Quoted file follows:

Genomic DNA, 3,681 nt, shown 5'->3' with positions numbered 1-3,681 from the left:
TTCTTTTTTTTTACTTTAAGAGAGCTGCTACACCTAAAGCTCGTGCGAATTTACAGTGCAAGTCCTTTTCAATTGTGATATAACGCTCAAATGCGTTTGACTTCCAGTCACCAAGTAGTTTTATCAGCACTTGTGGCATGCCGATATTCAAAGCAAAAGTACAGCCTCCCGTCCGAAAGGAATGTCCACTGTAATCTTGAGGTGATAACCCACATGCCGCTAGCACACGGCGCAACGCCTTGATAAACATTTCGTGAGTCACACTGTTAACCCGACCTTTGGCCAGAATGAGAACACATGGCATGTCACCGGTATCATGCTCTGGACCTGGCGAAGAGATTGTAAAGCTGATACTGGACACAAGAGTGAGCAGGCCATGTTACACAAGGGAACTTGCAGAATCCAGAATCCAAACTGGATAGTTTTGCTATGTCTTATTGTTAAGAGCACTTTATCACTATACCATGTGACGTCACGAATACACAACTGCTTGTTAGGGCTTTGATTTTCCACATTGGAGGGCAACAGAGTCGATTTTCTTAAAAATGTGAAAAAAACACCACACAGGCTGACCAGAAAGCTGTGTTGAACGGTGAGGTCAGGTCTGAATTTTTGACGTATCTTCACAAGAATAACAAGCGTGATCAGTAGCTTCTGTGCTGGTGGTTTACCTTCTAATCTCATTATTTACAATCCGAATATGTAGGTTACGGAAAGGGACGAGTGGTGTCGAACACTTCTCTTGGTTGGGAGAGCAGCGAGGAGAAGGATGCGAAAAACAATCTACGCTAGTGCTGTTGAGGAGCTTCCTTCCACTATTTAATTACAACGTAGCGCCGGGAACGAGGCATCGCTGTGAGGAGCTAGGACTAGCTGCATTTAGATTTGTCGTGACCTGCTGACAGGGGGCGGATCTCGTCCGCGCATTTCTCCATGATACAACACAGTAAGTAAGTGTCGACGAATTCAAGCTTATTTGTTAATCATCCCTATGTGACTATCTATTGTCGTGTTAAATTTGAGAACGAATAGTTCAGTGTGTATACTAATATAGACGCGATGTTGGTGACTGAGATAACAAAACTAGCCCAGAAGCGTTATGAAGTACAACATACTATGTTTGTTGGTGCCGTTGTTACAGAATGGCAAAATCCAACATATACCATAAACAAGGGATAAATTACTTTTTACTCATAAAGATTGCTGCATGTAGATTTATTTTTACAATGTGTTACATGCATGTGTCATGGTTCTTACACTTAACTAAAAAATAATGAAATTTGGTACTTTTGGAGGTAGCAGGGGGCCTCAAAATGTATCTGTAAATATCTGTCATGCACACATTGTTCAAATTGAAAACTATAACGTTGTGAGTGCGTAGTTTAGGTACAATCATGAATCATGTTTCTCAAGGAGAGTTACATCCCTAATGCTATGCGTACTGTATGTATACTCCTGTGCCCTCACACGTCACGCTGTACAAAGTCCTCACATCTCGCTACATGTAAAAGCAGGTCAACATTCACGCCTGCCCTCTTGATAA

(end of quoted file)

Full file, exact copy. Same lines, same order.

Genomic DNA, 3,681 nt, shown 5'->3' with positions numbered 1-3,681 from the left:
TTCTTTTTTTTTACTTTAAGAGAGCTGCTACACCTAAAGCTCGTGCGAATTTACAGTGCAAGTCCTTTTCAATTGTGATATAACGCTCAAATGCGTTTGACTTCCAGTCACCAAGTAGTTTTATCAGCACTTGTGGCATGCCGATATTCAAAGCAAAAGTACAGCCTCCCGTCCGAAAGGAATGTCCACTGTAATCTTGAGGTGATAACCCACATGCCGCTAGCACACGGCGCAACGCCTTGATAAACATTTCGTGAGTCACACTGTTAACCCGACCTTTGGCCAGAATGAGAACACATGGCATGTCACCGGTATCATGCTCTGGACCTGGCGAAGAGATTGTAAAGCTGATACTGGACACAAGAGTGAGCAGGCCATGTTACACAAGGGAACTTGCAGAATCCAGAATCCAAACTGGATAGTTTTGCTATGTCTTATTGTTAAGAGCACTTTATCACTATACCATGTGACGTCACGAATACACAACTGCTTGTTAGGGCTTTGATTTTCCACATTGGAGGGCAACAGAGTCGATTTTCTTAAAAATGTGAAAAAAACACCACACAGGCTGACCAGAAAGCTGTGTTGAACGGTGAGGTCAGGTCTGAATTTTTGACGTATCTTCACAAGAATAACAAGCGTGATCAGTAGCTTCTGTGCTGGTGGTTTACCTTCTAATCTCATTATTTACAATCCGAATATGTAGGTTACGGAAAGGGACGAGTGGTGTCGAACACTTCTCTTGGTTGGGAGAGCAGCGAGGAGAAGGATGCGAAAAACAATCTACGCTAGTGCTGTTGAGGAGCTTCCTTCCACTATTTAATTACAACGTAGCGCCGGGAACGAGGCATCGCTGTGAGGAGCTAGGACTAGCTGCATTTAGATTTGTCGTGACCTGCTGACAGGGGGCGGATCTCGTCCGCGCATTTCTCCATGATACAACACAGTAAGTAAGTGTCGACGAATTCAAGCTTATTTGTTAATCATCCCTATGTGACTATCTATTGTCGTGTTAAATTTGAGAACGAATAGTTCAGTGTGTATACTAATATAGACGCGATGTTGGTGACTGAGATAACAAAACTAGCCCAGAAGCGTTATGAAGTACAACATACTATGTTTGTTGGTGCCGTTGTTACAGAATGGCAAAATCCAACATATACCATAAACAAGGGATAAATTACTTTTTACTCATAAAGATTGCTGCATGTAGATTTATTTTTACAATGTGTTACATGCATGTGTCATGGTTCTTACACTTAACTAAAAAATAATGAAATTTGGTACTTTTGGAGGTAGCAGGGGGCCTCAAAATGTATCTGTAAATATCTGTCATGCACACATTGTTCAAATTGAAAACTATAACGTTGTGAGTGCGTAGTTTAGGTACAATCATGAATCATGTTTCTCAAGGAGAGTTACATCCCTAATGCTATGCGTACTGTATGTATACTCCTGTGCCCTCACACGTCACGCTGTACAAAGTCCTCACATCTCGCTACATGTAAAAGCAGGTCAACATTCACGCCTGCCCTCTTGATAA